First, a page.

Borussia Dortmund – Bayern Munich: Mentality Monsters Get Their Comeuppance (2-2)

The weekend’s topspiel brought together two familiar foes at the peak of German football. What was a second half spectacle revealed why this edition of the fixture broke from the past. One camp had to risk it all, while the other must face the same inquiry it has stirred around its rival.

Tactical analysis and match report by Emmanuel Adeyemi-Abere.

One question hung over Bayern Munich ahead of the new season. How would they cope with the loss of Robert Lewandowski? The outcome has been ambivalent. On the one hand, the absence of a fixed target has paved the way for a more fluid, dynamic attack that took Germany by storm in August. On the other hand, a four match winless streak in September was a marker of their struggles against low blocks that have resisted such a brutal offensive rhythm. Loose cogs remain in the Bavarian machine.

Their perennial challengers have had their share of problems. Borussia Dortmund, likewise, lost their marksman in the summer. But their difficulties extend beyond the exit of Erling Haaland. A resolute rearguard can offset less explosion in the final third, but their manager’s body of work mimics that of his players. Neither is the quality of the squad secure from back to front, nor has Edin Terzić always set out a structurally sound unit. More than ever, the club seems to be closer to the rest than the best.

A glaring doubt emerged over the right back slot for Terzić since Thomas Meunier was not in the matchday squad. Niklas Süle filled this hole in the lineup, and Matts Hummels partnered with Nico Schlotterbeck in central defense. Emre Can sat behind Salih Özcan and Jude Bellingham in midfield, while Donyell Malen stepped in for Karim Adeyemi as the other wide forward with Julian Brandt.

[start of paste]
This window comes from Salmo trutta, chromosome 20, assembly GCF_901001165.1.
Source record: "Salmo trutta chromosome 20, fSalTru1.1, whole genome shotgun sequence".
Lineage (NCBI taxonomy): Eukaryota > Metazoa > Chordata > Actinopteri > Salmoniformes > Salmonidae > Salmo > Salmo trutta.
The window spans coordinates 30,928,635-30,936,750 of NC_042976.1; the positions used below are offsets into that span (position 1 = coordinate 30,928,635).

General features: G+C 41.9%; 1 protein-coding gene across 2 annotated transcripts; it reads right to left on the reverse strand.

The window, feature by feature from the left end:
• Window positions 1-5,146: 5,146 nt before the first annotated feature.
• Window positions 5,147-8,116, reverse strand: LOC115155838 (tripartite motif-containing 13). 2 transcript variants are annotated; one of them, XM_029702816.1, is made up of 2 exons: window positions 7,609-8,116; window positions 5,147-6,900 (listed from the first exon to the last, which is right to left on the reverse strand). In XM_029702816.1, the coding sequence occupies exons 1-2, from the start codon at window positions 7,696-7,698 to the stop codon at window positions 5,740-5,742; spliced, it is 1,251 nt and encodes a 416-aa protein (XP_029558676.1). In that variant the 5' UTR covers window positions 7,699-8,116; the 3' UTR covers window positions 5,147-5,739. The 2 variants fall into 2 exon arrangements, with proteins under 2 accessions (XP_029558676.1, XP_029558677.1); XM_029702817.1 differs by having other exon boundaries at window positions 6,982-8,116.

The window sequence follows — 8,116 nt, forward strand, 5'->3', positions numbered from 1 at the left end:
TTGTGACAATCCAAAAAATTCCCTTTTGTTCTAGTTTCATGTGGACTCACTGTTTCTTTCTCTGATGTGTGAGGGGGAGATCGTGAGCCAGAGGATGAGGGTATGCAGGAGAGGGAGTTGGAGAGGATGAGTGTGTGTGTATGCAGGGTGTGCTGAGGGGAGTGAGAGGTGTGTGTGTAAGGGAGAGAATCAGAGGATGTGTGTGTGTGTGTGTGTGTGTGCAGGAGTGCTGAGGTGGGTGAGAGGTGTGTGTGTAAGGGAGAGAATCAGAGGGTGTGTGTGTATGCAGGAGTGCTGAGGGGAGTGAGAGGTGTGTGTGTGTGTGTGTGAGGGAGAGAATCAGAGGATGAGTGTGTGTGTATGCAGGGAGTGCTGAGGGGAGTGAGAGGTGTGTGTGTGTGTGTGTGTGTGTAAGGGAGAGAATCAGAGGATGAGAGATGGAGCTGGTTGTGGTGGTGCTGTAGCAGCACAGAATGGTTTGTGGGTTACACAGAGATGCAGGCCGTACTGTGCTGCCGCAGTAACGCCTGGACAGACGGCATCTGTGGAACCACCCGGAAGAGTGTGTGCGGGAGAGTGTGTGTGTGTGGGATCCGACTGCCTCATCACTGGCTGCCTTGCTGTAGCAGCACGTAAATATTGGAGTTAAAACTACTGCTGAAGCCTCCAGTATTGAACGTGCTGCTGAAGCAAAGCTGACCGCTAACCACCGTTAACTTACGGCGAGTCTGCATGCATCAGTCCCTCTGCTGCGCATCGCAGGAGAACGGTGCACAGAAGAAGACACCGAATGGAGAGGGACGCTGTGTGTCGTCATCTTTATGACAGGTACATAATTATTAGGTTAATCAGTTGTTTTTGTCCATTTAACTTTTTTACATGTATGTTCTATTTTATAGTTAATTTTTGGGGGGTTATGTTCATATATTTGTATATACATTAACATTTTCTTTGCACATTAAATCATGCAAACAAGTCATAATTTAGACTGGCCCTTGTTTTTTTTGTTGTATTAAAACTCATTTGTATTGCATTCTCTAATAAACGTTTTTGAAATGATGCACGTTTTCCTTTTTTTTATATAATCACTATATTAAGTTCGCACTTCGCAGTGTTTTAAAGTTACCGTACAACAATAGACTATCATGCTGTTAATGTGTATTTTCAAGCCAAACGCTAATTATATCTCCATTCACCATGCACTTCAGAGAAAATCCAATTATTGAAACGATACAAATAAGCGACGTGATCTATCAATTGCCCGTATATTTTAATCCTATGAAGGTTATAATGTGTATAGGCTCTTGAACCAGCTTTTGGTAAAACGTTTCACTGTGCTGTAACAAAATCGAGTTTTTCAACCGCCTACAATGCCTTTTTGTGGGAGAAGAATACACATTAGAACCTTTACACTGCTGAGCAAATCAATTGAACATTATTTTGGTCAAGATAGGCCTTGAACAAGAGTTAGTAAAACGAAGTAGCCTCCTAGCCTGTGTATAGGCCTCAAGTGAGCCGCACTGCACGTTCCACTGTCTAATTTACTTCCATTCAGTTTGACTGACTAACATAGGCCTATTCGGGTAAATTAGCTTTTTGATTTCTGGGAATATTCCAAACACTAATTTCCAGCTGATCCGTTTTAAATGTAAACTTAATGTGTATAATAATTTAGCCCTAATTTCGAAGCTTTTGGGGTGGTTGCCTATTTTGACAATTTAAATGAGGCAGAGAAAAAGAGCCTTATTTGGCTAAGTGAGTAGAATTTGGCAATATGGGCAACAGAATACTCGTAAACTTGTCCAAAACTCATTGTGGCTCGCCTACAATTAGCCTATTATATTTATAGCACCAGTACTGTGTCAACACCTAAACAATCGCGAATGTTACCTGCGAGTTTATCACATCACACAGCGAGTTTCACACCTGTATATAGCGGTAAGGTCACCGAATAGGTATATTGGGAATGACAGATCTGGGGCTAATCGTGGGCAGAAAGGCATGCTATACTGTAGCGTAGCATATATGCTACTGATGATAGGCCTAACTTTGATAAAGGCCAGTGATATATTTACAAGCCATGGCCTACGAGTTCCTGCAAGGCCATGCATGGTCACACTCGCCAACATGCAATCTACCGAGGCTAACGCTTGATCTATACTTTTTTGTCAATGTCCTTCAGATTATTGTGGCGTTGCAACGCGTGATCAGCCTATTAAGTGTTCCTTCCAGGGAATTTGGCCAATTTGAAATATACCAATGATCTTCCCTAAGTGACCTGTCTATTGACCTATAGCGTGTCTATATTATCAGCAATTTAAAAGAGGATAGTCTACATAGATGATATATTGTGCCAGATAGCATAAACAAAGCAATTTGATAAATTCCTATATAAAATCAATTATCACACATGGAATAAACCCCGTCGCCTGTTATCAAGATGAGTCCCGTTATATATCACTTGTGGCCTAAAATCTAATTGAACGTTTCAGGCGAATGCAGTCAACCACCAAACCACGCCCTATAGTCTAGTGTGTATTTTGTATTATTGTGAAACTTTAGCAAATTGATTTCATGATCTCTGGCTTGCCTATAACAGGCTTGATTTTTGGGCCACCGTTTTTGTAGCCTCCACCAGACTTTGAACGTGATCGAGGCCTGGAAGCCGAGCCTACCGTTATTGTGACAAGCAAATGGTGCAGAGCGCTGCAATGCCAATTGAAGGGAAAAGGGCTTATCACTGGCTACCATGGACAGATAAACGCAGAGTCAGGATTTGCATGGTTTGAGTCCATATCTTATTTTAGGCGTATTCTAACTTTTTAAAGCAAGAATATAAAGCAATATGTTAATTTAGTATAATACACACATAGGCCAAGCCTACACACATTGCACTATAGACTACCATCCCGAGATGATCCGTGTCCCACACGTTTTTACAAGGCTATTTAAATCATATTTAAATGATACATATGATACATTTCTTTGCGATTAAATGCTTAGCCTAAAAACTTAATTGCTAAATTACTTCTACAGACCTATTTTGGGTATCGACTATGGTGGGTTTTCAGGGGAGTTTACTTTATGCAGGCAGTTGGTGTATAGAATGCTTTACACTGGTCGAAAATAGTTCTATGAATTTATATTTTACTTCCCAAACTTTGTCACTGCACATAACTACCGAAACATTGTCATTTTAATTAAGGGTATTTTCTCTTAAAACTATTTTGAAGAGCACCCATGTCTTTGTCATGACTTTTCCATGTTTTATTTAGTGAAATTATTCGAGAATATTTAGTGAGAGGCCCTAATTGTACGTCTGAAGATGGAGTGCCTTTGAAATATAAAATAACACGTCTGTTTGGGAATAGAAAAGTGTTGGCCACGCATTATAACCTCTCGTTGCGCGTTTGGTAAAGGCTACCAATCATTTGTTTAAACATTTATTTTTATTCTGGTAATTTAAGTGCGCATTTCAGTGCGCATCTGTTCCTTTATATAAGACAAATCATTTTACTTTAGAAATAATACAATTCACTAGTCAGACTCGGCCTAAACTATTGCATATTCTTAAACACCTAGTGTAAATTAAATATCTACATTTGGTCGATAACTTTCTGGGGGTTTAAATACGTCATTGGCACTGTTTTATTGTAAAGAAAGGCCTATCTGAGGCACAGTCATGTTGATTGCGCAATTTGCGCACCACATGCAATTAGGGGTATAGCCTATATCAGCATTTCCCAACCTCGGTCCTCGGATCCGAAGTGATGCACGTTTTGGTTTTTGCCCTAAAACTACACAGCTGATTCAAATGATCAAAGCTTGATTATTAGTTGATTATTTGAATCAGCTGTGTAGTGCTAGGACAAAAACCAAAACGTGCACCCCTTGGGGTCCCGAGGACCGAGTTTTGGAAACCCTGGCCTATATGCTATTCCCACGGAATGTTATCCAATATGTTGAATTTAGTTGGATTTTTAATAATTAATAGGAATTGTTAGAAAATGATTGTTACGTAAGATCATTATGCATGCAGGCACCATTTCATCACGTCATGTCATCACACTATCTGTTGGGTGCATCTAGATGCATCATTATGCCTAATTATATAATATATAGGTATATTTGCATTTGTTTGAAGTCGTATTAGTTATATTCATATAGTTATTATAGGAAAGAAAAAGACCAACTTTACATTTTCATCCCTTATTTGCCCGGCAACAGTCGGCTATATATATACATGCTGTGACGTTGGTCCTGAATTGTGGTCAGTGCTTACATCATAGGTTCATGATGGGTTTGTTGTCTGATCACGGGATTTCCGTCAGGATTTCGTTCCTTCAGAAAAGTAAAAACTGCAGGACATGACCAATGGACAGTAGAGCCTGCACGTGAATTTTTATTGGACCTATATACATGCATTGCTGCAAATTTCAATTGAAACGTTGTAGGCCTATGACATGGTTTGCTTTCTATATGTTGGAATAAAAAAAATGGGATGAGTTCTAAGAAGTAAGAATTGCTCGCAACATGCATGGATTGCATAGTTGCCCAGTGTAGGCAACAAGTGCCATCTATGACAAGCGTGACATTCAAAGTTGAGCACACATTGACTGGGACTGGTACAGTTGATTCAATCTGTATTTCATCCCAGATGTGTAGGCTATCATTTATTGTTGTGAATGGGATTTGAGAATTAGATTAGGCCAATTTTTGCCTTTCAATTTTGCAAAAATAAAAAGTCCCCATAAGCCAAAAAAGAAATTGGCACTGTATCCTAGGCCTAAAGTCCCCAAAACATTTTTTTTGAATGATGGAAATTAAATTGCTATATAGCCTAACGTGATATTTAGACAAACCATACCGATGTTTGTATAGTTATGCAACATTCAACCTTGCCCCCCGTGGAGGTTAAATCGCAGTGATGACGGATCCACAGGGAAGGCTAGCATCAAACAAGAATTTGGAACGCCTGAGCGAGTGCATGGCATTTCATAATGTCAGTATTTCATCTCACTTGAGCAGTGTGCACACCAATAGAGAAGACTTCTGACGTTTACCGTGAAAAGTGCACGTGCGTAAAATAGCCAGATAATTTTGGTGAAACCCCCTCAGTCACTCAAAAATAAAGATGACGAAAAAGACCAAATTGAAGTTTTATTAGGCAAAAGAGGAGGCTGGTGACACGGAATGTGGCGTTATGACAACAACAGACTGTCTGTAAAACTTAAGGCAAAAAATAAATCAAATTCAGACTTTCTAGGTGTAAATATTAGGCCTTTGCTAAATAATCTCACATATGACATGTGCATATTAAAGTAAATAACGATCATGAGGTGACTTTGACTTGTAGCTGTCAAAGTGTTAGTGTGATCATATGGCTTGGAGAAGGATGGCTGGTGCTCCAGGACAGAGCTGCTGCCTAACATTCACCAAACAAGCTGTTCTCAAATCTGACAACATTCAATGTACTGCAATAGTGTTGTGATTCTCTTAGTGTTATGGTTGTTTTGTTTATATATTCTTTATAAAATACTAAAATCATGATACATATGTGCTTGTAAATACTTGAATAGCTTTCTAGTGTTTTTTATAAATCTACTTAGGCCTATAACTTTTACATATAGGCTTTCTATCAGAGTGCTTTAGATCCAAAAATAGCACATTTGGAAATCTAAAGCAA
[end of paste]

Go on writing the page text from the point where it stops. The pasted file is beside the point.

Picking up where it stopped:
Julian Nagelsmann, himself a Bavarian, organized the guests in a 4-2-3-1 shape. He made minimal rotation to the starting eleven that thrashed Viktoria Plzeň 5-1 in midweek. Benjamin Pavard came in for Noussair Mazraoui on the right of the back four. Ahead of him, Marcel Sabitzer sat next to Leon Goretzka in the double pivot. Joshua Kimmich was fit enough to be a bench option, but Thomas Müller was still ill with COVID-19 symptoms. Hence, Serge Gnabry held onto a spot in the attack.

Central combinations are the key to the lock

The 4-2-2-2 system Nagelsmann used at the start of the campaign has manifested in other guises. Sadio Mané, initially the man mainly at the tip of this new-look offense, has not been in the best vein of form. Less mobility off the front and linking with other forwards had rendered him less valuable.

The manager has given him a different role as of late. Since Gnabry or Müller have led the line, he can now use his dynamism to penetrate from the left. In this way, higher width was a more static component of the team’s repertoire instead of a dynamically engineered tool from one of the inside forwards. So, Alphonso Davies was in a narrower, lower role that manipulated Brandt and opened space for his teammate. To his inside, Goretzka was the more advanced member of the double pivot.

The center was still visibly the target of the visitors’ buildup. The pair of central defenders tried to break multiple lines from the back. Ahead of them, Jamal Musiala starred as a first point of contact to breach the midfield, and space gains on the flanks were a means to find a way back in touch with the tight, ball near network. Terzić wished to minimize the productivity that such a strategy could offer.

19th minute: offensive transition indicating Davies’ inversion. Matthijs de Ligt drills a skip pass wide to Mané. Goretzka’s higher positioning pinned Süle and Hummels, supporting this progression, then the midfielder drops off to turn inside with the ball into the pocket Bellingham opened. Musiala and Gnabry pin the rest of the back four, facilitating a switch to Sané, just outside the width of the box.

No Kimmich, no party

The 4-3-3 formation that amply served him against Manchester City was a source of inspiration. The hosts were not aggressive, sitting off in their half of the pitch, where the central midfielders shielded the halfspaces. The Bavarians found gaps in this block, flashing signs of their potential with dynamic follow-up actions. Yet, all in all, the threat that loomed near the penalty area never came to fruition.